He said this in the context of a question about representational diversity in the comic industry. His answer hints at the weight that superheroes carry not only for him, but in the mainstream media and its influence.
It can be easily argued that the entertainment industry is America’s mythology; it subtly informs its citizens’ values and their image of themselves. And Coates has at his disposal an instrument he can use to engage that image and invite reflection.
Naturally, Coates has some definite intentions in mind for these endeavors. At the end of the NPR interview, he touched on his perceived responsibilities as a comic book writer: “A.) You have an imperative to really interrogate what our imagination actually is and B). You have an imperative to depict the world as it is with some fealty and some loyalty.”
This is the mindset that Coates is bringing to his work as he interprets the legacy of “Captain America.” For him, The Cap’s story embodies a struggle on the question of what it means to be patriotic and what it is that America is supposed to represent.
For Coates, this presents a way to consider these questions himself. On his blog in The Atlantic, Coates expressed his association of “Captain America” with the American dream, a reality that he has never had access to as a black man.
Coates grew up in the segregated Baltimore of the ‘80s and ‘90s. He experienced the violence and suffering of the crack era firsthand. He was indoctrinated into the survival mentality of his community. This is what he conveys in the opening pages of “Between the World and Me,” a gut-wrenching account of what to expect as a black body in America that Coates wrote in the form of a letter to his son.
This is not the American dream that the Captain represents. That contrast is what makes the author’s undertaking of this project so particularly striking. Coates is poised to confront these experiences through a character who represents ideals that were never available to him as a person of color.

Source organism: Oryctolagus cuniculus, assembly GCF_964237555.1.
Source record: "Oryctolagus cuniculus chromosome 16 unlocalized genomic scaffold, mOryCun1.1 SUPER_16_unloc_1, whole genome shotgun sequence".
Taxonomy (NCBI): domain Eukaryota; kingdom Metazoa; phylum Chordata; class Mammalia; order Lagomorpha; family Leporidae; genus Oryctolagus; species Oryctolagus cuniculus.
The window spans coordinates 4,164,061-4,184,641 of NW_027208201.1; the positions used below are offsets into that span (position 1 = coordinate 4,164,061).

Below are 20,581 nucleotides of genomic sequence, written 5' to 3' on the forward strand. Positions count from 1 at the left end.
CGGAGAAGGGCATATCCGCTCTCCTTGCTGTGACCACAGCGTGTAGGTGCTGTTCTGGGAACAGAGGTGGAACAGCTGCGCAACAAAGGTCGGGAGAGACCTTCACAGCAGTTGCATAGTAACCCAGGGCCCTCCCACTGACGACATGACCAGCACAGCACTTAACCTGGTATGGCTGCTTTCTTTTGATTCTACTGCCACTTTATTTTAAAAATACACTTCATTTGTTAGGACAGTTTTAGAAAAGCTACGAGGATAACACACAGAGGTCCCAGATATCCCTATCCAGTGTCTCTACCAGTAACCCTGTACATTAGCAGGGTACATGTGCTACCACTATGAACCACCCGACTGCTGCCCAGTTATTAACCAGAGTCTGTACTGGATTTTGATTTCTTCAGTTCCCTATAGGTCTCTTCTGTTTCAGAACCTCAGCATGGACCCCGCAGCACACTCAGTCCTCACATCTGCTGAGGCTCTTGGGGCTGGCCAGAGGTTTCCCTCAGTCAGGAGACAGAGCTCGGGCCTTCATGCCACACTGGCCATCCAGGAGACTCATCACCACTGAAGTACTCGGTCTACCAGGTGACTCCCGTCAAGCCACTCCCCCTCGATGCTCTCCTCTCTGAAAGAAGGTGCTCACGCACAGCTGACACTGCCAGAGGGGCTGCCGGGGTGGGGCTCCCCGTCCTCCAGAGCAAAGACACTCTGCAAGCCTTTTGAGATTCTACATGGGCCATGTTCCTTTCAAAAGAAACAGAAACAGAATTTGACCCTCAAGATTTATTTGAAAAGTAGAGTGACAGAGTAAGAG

The interesting take here is that it is not Coates’ intention to exploit the character as a way to exert his own biases, but the opposite: “[he is] attempting to put Captain America’s words in [his own] head. What is exciting is the possibility of exploration, of avoiding the repetition of a voice [he’s] tired of,” said Coates.
Coates expresses an incredible cogency in knowing the gravity of his place as an author for this series. He is well aware of the connotations of his position, and he is choosing to approach it in an intelligent manner that doesn’t just preach his own rhetoric.
Through “Captain America,” Coates is coming to grips with his own definitions of what it means to be patriotic and what it means to believe in the American dream. The many iterations of the comic book character share the legacy of facing these dilemma-causing themes.
The difference is that none of those other series have ever been written by a black man with the strong political perspectives that Coates brings to the table. If the author’s previous work can be taken as a sign, then we should expect an incredibly scrupulous inquiry into the pillars of American values.